Ellis Horowitz

American computer scientist

Ellis Horowitz
Photograph of Ellis Horowitz in November 2012
Born (1944-02-11) February 11, 1944 (age 78)
New York City, United States
CitizenshipUnited States
Alma materUniversity of Wisconsin–Madison
Brooklyn College
Known forData structures and algorithms
Scientific career
FieldsData structures
InstitutionsUniversity of Southern California
Doctoral advisorGeorge E. Collins
Doctoral studentsSartaj Sahni, Alfons Kemper

Ellis Horowitz is an American computer scientist and Professor of Computer Science and Electrical Engineering at the University of Southern California (USC). Horowitz is best known for his computer science textbooks on data structures and algorithms, co-authored with Sartaj Sahni. At USC, Horowitz was chairman of the Computer Science Department from 1990 to 1999. During his tenure he significantly improved relations between Computer Science and the Information Sciences Institute (ISI), hiring senior faculty, and establishing the department's first industrial advisory board.[1] From 1983 to 1993 with Lawrence Flon he co-founded Quality Software Products which designed and built UNIX application software. Their products included two spreadsheet programs, Q-calc and eXclaim, a project management system, MasterPlan, and a floating license server, Maitre D. The company was sold to Island Graphics.[2]


  • B.S. (Mathematics) Brooklyn College, 1964.
  • M.S. (Computer Science) University of Wisconsin–Madison, 1967.
  • Ph.D. (Computer Science) University of Wisconsin–Madison, 1969.

Peer-to-peer systems

Horowitz has been actively engaged as an expert witness testifying in numerous peer-to-peer file sharing legal cases. Generally, he has represented the copyright owner, including individual record companies, the Recording Industry Association of America, and the Motion Picture Association of America. His testimony has been cited numerous times in various decisions and orders, in particular:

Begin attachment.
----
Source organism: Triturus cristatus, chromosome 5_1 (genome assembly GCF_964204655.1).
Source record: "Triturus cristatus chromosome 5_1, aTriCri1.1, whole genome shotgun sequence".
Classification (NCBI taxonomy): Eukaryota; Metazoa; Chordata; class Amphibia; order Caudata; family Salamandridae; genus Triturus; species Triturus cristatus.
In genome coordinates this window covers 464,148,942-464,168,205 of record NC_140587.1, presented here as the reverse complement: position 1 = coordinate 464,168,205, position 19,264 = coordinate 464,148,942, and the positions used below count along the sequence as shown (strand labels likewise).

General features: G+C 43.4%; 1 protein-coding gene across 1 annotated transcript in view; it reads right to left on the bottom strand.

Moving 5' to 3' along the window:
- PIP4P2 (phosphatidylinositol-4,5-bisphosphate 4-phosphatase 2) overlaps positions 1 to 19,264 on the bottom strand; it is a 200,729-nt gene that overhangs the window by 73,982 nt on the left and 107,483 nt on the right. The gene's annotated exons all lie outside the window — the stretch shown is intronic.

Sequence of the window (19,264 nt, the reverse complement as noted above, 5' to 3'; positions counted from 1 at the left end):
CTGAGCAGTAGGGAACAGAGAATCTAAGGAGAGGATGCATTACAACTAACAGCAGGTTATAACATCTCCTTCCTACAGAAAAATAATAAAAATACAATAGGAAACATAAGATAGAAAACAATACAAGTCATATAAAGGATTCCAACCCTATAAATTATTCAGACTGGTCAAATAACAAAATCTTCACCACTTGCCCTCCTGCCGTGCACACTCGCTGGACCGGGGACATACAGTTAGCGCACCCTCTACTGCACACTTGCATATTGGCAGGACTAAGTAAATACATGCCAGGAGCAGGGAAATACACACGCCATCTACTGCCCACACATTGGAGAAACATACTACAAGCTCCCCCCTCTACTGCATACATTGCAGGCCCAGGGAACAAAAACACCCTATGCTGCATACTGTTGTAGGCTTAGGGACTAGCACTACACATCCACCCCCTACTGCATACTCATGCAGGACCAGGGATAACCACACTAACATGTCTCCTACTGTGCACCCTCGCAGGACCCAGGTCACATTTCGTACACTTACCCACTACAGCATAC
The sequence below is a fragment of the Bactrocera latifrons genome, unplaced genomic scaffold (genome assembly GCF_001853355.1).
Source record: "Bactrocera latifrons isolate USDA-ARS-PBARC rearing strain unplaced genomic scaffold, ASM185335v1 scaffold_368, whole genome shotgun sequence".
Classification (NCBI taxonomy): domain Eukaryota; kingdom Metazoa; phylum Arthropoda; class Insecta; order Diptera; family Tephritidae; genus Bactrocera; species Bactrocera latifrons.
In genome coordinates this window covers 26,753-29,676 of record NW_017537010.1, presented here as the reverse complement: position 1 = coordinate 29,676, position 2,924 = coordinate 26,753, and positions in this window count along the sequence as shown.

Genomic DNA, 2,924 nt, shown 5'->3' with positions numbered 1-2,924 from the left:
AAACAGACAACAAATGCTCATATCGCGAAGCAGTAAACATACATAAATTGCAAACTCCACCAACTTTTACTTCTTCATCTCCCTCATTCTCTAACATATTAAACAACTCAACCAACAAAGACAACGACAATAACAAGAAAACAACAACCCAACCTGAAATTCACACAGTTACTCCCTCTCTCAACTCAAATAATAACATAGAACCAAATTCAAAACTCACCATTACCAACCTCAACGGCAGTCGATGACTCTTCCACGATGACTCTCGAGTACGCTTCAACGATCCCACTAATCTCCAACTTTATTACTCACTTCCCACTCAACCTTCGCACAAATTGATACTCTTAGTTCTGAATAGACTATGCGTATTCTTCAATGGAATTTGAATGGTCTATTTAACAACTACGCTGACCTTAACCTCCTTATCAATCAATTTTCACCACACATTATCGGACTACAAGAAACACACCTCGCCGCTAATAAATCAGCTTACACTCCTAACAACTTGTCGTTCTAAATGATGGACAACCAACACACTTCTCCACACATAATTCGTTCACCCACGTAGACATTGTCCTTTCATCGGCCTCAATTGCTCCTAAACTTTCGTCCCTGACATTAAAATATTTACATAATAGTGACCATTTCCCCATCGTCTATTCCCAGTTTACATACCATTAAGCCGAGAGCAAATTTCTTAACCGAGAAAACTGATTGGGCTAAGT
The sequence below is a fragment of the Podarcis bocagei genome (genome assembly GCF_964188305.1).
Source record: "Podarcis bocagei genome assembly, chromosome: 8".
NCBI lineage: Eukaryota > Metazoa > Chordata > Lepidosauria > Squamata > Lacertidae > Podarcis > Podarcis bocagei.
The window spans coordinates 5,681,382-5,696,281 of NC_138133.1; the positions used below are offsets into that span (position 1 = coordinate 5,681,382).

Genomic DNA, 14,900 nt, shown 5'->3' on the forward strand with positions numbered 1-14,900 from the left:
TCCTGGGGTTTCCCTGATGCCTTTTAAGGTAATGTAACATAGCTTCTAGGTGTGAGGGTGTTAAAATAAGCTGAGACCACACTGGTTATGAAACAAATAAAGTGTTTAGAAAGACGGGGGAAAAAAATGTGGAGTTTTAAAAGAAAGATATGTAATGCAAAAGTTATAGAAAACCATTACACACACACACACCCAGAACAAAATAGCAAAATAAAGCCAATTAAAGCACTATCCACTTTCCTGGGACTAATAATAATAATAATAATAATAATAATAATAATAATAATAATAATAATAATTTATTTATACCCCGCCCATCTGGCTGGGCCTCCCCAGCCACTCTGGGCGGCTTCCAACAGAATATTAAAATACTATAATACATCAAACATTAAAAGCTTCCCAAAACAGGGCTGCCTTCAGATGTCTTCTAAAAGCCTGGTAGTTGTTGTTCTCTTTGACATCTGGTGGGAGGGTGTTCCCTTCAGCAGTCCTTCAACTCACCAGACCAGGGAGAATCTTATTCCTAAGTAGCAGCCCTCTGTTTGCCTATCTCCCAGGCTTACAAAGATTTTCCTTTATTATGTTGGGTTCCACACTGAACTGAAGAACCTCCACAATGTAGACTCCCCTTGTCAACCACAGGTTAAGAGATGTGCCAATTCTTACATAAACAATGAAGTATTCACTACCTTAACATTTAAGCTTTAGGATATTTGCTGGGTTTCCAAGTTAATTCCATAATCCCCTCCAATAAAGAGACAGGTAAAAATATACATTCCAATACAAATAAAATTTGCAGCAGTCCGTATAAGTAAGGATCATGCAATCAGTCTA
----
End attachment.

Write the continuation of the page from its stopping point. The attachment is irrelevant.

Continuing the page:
More recently, Horowitz has represented Universal Music Group (UMG) and others against the music streaming service Grooveshark.com. Summary judgment was awarded to UMG, with the decision citing Horowitz' expert reports.[6]

Distance education

In 1999, Horowitz was appointed Director of Information Technology and Distance Education in USC's Viterbi School of Engineering. Part of his responsibilities included their satellite-based closed circuit instructional network. He renamed the organization USC's Distance Education Network (DEN)[7] and moved course delivery from satellite to the Web. DEN currently offers numerous graduate level courses leading to master's degrees, primarily in computer science and electrical engineering. In 2000 he received an outstanding distance education educator award from R1edu.org.[8]

Selected publications

Ellis Horowitz has published numerous technical articles[9] and several books, including:


  1. ^ Bekey, George A. (2015). A Remarkable Trajectory: From Humble Beginnings to Global Prominence. pp. 260–262. ISBN 978-1-51161926-4.
  2. ^ "Spreadsheets under Unix/X". 1993-02-10.
  3. ^ "items 21, 35–37". Ruling in EMI v. Escape Media Group.
  4. ^ "Memorandum & Order Capitol Records et al v. MP3Tunes et al" (PDF). pp. 3, 4, 22, 26.
  5. ^ "Order Granting Plaintiff's Motion for Summary Judgement" (PDF). pp. 3, 4, 6, 8, 21, 40–42. (Mentions Horowitz in numerous places; see especially the footnote on page 4 admitting Horowitz' testimony.)
  6. ^ "United States District Court, Southern District of New York Opinion in 11 Civ. 8407" (PDF).
  7. ^ "Distance Education Network, United of Southern California, USA".
  8. ^ "R1edu Awards".
  9. ^ "Ellis Horowitz". DBLP. Retrieved 2014-09-27.

External links

  • Official website
Authority control Edit this at Wikidata
  • ISNI
    • 1
  • VIAF
    • 1
  • WorldCat (via VIAF)
National libraries
  • France (data)
  • Israel
  • United States
  • Korea
Scientific databases
  • DBLP (computer science)
  • MathSciNet
  • Mathematics Genealogy Project
  • zbMATH
  • SUDOC (France)
    • 1